A simple answer:
Normally the wing has an upward force (lift) and the tail has a (usually) downward force (negative lift if you will). So as the aircraft increases airspeed, the lift of the wing, and the (usually) downward lift of the tail will increase. There are other factors which include the engine / prop orientation, center of mass, and so on.
The issue which makes a clear, always true, answer elusive is that the lift profile of the wing and of the tail are not the same. And of course there are complications from trim tabs and the like.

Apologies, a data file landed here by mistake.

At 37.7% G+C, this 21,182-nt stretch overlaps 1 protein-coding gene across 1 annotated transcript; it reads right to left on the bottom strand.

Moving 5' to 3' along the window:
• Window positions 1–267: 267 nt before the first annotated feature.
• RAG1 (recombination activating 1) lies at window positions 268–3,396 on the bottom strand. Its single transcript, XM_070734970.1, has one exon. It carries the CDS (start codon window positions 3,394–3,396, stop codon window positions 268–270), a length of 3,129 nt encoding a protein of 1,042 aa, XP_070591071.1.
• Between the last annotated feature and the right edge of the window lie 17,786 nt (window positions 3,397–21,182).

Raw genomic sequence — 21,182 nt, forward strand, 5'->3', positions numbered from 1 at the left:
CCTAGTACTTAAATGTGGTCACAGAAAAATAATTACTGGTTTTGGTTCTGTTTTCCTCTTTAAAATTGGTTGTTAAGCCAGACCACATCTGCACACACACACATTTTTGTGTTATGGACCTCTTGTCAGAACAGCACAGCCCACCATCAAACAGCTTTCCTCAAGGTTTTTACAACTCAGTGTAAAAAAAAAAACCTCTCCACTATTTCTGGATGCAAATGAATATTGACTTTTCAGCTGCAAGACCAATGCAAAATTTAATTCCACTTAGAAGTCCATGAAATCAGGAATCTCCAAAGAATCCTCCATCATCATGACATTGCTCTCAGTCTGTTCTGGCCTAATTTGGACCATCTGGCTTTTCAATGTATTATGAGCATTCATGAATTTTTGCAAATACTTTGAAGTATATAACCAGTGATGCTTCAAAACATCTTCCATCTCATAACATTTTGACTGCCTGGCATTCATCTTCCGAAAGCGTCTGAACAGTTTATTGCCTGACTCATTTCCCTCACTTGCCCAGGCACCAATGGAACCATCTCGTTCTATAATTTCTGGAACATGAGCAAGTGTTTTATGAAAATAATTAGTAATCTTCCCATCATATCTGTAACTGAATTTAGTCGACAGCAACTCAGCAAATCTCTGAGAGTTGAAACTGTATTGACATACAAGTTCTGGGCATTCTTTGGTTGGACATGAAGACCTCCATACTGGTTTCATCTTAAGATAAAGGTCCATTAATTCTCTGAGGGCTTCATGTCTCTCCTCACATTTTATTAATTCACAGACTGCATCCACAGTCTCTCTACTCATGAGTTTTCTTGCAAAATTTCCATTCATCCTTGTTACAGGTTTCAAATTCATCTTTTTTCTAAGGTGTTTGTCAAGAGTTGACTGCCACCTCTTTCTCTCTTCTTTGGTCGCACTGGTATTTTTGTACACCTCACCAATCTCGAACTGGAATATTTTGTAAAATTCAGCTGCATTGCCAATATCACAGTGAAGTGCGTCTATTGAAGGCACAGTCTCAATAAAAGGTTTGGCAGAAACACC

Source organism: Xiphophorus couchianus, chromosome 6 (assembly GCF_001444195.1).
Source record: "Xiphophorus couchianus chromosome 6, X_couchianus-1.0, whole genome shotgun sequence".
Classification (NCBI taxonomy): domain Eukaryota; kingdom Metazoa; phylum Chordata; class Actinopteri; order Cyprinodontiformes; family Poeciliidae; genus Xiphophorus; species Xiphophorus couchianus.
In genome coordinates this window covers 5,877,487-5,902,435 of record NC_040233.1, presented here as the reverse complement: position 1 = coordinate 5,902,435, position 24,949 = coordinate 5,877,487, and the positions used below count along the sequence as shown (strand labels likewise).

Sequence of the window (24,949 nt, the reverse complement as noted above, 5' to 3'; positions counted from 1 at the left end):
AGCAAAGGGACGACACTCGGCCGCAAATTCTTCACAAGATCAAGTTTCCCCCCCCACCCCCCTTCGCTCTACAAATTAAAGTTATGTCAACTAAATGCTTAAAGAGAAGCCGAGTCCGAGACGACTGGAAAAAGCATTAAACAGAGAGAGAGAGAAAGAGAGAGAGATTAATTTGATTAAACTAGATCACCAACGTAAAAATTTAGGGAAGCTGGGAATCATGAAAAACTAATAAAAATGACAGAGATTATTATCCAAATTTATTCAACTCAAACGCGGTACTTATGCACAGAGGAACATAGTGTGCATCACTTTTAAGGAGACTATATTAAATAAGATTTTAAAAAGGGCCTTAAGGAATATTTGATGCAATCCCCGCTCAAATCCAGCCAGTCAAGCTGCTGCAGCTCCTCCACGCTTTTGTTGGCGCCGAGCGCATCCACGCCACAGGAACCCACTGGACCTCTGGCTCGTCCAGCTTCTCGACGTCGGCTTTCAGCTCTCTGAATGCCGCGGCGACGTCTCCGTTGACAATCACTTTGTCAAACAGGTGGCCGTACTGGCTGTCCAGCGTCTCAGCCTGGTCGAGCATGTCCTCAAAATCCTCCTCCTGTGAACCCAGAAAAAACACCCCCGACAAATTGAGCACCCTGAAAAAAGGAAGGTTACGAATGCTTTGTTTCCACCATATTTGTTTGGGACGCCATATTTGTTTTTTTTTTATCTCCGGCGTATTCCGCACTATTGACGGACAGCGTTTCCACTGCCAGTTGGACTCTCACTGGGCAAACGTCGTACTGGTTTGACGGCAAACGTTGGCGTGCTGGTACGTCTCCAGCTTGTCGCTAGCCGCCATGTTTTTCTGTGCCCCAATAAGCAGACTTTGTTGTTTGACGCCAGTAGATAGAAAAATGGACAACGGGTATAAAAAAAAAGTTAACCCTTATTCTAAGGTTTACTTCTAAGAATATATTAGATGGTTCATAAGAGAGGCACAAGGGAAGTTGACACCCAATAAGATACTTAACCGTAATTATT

So when a designer considers pitch changes with airspeed changes, they usually try to minimize the effect to provide longitudinal stability. (Exceptions can be fighter, aerobatic and fly-by-wire configurations.) Another normal design goal is to have a lower angle of attack on the tail, than the wing. They can only be identical at more than one point, unless there is an unconventional or active flight control.